Waitangi Day used to invite envious comparisons with Australia Day a couple of weeks earlier. While our national day was an occasion for debate and dissension, theirs was one of unalloyed celebration. Not any more. Australia too is now riven with dissent among descendants of its dispossessed people who regard colonisation as an unmitigated disaster and do not celebrate Australia Day.
We are much further along the path of giving due recognition to descendants of the dispossessed and dare to think we have something to celebrate in this regard today. We are nearing the end of historic settlements of breaches of the Treaty the colonisers made with Māori chiefs 179 years ago today.
With the unfortunate exception of the largest, Ngapuhi, iwi have been strengthened by the settlements, not just financially but organisationally. The need to prepare claims, enrol beneficiaries and establish channels of accountability for investments, has reinforced iwi links and re-connected many with their heritage.
At the same time, our electoral system has given Māori the opportunity to establish an independent voice in politics. The fact that a Maori party has not survived in Parliament and its electorates have all returned to Labour does not diminish the value of the opportunity. Māori voters have decided their interests can be better served by a mainstream party and that decision is welcome for national cohesion.
Māori in fact now hold prominent positions in almost all parties in Parliament. Both the leader and deputy leader of the National Party have Māori heritage, as do the leader and deputy leader of New Zealand First, a co-leader of the Greens and the deputy leader of Labour. Biculturalism is now well entrenched in our state symbols and ceremonies and one day we might be bilingual too.
National MP Nikki Kaye is proposing that an additional language be taught in all primary schools, which could be te reo. It is a proposal the Government ought to pick up and train the teachers that would be needed. Chinese languages would also be among those available. New Zealand today has large and growing immigrant communities that have become part of the national fabric.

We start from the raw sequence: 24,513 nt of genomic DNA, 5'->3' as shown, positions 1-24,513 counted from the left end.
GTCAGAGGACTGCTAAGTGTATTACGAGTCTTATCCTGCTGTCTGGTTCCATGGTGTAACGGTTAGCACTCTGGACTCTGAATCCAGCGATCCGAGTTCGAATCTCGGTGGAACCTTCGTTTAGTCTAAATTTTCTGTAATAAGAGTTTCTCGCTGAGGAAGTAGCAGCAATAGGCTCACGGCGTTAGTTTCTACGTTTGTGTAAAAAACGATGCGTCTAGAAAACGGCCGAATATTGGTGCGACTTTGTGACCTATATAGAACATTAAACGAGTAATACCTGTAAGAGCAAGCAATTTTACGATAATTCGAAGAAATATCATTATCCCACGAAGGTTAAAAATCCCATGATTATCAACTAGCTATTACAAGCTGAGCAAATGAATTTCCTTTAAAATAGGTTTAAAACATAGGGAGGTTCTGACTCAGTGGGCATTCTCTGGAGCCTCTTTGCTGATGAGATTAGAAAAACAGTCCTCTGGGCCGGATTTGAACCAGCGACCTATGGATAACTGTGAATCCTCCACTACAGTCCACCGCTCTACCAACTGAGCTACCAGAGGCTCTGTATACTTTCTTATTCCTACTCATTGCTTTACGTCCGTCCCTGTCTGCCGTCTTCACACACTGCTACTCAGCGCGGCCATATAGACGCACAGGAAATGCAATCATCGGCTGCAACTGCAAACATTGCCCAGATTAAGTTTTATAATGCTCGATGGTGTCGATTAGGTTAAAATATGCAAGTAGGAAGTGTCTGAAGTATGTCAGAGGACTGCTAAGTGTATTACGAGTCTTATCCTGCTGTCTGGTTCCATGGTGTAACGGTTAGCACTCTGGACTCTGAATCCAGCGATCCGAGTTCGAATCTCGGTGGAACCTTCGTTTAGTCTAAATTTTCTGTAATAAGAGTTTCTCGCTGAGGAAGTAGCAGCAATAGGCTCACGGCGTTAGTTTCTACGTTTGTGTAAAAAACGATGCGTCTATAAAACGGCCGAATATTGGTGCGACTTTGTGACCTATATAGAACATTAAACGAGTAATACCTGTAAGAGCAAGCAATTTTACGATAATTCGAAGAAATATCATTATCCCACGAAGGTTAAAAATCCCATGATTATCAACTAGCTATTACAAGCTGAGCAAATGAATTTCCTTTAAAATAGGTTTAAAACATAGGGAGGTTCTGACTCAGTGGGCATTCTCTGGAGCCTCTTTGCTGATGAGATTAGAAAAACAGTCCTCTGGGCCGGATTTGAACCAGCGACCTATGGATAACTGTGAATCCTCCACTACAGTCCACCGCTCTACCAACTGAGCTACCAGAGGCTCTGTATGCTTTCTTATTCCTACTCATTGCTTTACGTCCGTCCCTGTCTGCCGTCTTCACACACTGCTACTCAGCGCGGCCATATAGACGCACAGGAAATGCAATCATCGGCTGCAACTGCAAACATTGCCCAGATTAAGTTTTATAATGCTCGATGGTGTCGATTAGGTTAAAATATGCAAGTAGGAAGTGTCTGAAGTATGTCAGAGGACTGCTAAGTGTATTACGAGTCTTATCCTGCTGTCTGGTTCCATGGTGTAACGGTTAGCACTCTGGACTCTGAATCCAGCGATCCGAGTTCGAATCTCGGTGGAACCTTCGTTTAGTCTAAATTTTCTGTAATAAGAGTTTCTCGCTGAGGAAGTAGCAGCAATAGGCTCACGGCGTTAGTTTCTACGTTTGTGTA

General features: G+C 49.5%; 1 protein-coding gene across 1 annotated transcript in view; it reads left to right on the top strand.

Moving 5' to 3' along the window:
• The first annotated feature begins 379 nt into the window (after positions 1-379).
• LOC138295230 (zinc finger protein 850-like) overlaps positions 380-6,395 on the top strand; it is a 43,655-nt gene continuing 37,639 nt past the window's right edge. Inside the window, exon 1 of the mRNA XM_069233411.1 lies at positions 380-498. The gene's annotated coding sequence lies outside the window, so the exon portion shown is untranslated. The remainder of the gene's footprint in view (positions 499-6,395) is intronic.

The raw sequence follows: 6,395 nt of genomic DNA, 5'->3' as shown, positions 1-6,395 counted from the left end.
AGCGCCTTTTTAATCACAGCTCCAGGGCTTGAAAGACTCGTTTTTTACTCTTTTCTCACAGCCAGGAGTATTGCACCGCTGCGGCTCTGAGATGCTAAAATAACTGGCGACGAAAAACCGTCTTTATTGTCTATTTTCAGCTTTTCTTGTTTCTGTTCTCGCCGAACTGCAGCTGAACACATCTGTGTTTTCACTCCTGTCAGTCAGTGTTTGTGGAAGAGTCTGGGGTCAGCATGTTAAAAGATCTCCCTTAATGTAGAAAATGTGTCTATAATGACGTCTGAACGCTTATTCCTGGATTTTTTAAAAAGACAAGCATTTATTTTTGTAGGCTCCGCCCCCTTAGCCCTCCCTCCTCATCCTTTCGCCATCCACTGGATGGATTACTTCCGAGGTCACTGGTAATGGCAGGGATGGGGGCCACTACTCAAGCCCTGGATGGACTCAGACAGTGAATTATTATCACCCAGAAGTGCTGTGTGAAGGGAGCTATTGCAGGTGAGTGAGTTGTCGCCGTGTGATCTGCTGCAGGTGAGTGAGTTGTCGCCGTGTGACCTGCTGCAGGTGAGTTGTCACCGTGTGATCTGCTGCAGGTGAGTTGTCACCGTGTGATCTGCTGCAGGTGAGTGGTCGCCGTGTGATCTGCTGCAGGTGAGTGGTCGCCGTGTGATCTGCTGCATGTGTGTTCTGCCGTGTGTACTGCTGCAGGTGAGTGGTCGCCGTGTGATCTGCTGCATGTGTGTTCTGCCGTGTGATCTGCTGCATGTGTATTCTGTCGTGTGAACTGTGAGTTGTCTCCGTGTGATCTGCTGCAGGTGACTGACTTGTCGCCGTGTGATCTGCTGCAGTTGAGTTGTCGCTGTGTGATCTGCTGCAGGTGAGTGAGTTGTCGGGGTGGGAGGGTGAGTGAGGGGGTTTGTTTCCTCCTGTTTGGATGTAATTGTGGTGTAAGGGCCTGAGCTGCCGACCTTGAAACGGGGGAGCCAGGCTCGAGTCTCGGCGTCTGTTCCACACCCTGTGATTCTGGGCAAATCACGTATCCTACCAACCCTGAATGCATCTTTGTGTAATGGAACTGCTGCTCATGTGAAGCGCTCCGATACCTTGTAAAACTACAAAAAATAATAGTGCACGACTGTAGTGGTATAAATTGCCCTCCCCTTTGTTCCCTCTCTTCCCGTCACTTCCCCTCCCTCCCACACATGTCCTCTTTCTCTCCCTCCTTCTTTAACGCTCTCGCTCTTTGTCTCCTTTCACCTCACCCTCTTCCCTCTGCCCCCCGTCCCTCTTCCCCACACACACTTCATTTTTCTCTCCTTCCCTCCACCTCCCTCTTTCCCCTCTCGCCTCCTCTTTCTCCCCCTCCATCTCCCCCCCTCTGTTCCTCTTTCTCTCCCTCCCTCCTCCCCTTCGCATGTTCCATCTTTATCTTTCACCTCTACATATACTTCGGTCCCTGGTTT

We can count ourselves fortunate the scale of migration to Western countries in recent years has not so far caused the political upheaval others have suffered. Record immigration since 2013 has contributed to the world's highest house prices relative to incomes, and pressure on infrastructure. But we have not seen a populist party capitalise on fear of different cultures.
A rising population and sound public finances have given us sustained economic growth that has survived a change of government. We are now well into the first term of a coalition Government that for the first time, is not led by a party that has won an election. Instead, it is led by a new mother who attracts interest wherever in the world she goes, and aims to deliver more equality here.
New Zealand is in good heart, politically stable, economically prospering and capable of doing even better. This is a day to celebrate.